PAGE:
# UOJ Passport Checking : Hash Table Method

The Interpol database contains a list of N stolen passport numbers. We have another list of M passport numbers to check if they are stolen or not.

Input

• The first line of the input contains an integer N.
• The next N lines contains the list of N stolen passport numbers, one passport number per line.
• The next line of the input contains an integer M.
• The next M lines contains the list of M passport numbers, one passport number per line.

Output

Output the total number of stolen passports in the list of M passports.

Constraints

• Time Limit: 3s
• Memory Limit: 64MB
• 1≤N≤100,000
• 1≤M≤100,000
• Passport numbers are alphanumeric (combination of alphabetic and numeric characters) and are of length at most 15

Problem Source: UTP Online Judge

Let’s try solving this problem using hash table. Hash table is a data structure that can map keys to value.

For example, you have 9999 students’ ID with code from `0001` to `9999` and store it in an array, `A[]`. Everyday, teachers will scan their ID if they’re present and you will receive an array of student list, say Present, like `{3478,0034,3203,0120,...,2840,0001}`. If the principal wants you to print a list of students that are absent, your code would probably be:

Pseudocode

```for i from 0001 to 9999
if not i in Present
print i
```

This is simple and straightforward but the time complexity is not really good. First, you have to go through every element from `0001` to `9999`, $n$. Then, to check if the element is in the list Present, you have to go through every element in that list, $m$. So, your time complexity will be $O(nm)$.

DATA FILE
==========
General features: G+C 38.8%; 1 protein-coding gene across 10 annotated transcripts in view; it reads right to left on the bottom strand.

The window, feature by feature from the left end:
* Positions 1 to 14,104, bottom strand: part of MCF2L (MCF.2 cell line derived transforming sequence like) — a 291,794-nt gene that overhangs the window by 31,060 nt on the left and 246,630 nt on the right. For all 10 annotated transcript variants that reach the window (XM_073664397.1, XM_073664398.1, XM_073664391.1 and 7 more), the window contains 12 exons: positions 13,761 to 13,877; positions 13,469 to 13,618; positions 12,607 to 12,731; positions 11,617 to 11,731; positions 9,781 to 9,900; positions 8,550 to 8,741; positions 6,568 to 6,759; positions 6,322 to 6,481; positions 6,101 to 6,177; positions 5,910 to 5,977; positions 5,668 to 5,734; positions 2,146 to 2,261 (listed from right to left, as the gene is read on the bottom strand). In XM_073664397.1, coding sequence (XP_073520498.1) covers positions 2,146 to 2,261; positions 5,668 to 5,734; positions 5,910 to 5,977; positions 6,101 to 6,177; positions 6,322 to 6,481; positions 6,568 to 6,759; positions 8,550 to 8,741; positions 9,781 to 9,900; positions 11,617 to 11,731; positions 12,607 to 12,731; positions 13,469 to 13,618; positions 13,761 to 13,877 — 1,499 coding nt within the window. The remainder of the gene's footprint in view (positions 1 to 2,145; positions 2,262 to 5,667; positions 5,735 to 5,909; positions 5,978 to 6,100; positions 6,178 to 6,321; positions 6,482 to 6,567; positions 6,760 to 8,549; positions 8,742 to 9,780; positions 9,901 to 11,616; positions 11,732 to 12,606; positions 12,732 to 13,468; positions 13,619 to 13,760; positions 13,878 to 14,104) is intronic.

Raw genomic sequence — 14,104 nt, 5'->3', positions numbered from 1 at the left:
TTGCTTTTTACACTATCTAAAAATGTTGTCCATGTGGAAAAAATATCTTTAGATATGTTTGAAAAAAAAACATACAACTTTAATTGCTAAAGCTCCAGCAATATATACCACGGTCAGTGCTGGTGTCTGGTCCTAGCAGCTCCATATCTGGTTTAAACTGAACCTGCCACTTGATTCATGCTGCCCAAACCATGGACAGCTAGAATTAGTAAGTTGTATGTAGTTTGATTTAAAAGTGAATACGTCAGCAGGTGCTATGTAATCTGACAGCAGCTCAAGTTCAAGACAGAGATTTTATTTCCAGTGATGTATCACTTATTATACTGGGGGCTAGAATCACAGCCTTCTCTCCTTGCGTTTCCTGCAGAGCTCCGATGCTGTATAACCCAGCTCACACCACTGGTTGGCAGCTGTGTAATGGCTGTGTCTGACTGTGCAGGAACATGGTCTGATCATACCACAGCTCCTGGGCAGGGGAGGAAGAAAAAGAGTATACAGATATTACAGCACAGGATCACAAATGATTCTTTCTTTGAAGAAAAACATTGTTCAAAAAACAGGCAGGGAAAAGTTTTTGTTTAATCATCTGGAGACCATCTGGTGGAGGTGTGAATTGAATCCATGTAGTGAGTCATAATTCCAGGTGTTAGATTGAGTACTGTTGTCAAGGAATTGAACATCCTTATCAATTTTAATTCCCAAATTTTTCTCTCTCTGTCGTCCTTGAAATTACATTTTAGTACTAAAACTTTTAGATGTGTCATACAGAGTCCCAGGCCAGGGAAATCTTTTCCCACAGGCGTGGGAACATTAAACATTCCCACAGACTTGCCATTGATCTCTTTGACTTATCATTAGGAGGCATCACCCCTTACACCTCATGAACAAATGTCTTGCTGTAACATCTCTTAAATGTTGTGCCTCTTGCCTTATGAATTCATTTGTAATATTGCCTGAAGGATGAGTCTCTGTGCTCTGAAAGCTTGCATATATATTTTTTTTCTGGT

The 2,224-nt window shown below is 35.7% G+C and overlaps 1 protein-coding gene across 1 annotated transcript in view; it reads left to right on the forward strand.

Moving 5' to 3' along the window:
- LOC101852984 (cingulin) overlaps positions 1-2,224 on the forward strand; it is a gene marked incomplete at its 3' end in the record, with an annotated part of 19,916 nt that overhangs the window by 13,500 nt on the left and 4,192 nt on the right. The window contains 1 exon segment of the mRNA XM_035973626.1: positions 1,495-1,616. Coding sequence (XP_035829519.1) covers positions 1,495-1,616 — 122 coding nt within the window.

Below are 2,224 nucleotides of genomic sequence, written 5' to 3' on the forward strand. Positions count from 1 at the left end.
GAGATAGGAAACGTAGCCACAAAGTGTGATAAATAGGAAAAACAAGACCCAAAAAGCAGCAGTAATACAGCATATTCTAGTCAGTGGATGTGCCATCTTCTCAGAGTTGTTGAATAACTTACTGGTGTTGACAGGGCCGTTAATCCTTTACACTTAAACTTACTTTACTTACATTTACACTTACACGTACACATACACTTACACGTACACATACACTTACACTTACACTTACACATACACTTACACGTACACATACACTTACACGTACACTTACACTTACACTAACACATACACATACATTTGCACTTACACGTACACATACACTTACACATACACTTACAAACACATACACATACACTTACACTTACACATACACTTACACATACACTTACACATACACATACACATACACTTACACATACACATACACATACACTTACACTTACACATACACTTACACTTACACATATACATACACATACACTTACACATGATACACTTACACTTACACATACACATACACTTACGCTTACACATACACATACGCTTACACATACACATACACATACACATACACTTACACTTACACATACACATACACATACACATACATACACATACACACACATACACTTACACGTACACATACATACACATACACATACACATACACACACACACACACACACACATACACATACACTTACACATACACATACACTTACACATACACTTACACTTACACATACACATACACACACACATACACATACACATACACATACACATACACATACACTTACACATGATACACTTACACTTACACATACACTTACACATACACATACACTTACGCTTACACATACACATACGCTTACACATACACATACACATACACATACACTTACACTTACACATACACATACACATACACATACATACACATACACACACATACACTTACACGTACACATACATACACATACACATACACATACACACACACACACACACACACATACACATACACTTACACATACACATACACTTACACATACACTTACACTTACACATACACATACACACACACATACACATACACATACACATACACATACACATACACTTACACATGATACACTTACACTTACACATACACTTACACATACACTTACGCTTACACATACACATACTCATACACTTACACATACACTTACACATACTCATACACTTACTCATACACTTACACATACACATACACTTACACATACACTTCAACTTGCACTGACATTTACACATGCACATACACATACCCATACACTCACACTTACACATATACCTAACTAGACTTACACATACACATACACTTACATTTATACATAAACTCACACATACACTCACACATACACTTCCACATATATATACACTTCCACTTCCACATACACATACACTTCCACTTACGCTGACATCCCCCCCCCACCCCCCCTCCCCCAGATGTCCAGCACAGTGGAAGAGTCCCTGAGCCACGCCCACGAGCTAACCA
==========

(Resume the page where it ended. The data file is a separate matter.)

For hash table, the idea is as below:

Pseudocode

```for i in Present
A[i] = 1

for i from 0001 to 9999
if A[i] = 0
print i

```

It may look longer than the previous code, but it is much more efficient. First, we go through $m$ steps to record student who is present with `1` in their corresponding index. Then, we scan through `A[]` to print out the index of students with data `0`, which means they are absent. This method results in time complexity of $O(n+m)$ only.

Now, get back to the actual problem: Passport Checking. We first look at the overall solution involving hash table (`unordered_map` in C++):

C++

```#include <iostream>
#include <string>
#include <unordered_map>

using namespace std;

int main() {
int N;
cin >> N;

unordered_map<string, int> stolen_map;

unordered_map<string, int>::hasher fn = stolen_map.hash_function();

for (int i=0; i<N; i++){
string stolen;
cin >> stolen;

stolen_map[stolen] = fn(stolen);
}

int M;
cin >> M;

int cnt = 0;
for (int i=0; i<M; i++){
string target;
cin >> target;

unordered_map<string, int>::const_iterator got = stolen_map.find(target);
if (got != stolen_map.end()) cnt++;
}

cout << cnt << endl;

return 0;
}
```

Line `3`:

```#include <unordered_map>;
```

This allows us to use functions in `unordered_map`.

Line `11`:

```unordered_map<string, int> stolen_map;
```

Create a hash table to map `string` (stolen passports) to `int`.

Line 13:

```unordered_map<string, int>::hasher fn = stolen_map.hash_function();
```

Create a hash function (the method), `fn`,to convert the `string` (stolen passports) to `int` and store it in `stolen_map`.

Line `19`:

```stolen_map[stolen] = fn(stolen);
```

The stolen passport, type `string`, is store with their value after entering the hash function `fn`.

Line `30`:

```unordered_map<string, int>::const_iterator got = stolen_map.find(target);
```

To call for the `target` value.

Line `31`:

```if (got != stolen_map.end())
```

If the `target` value is searched.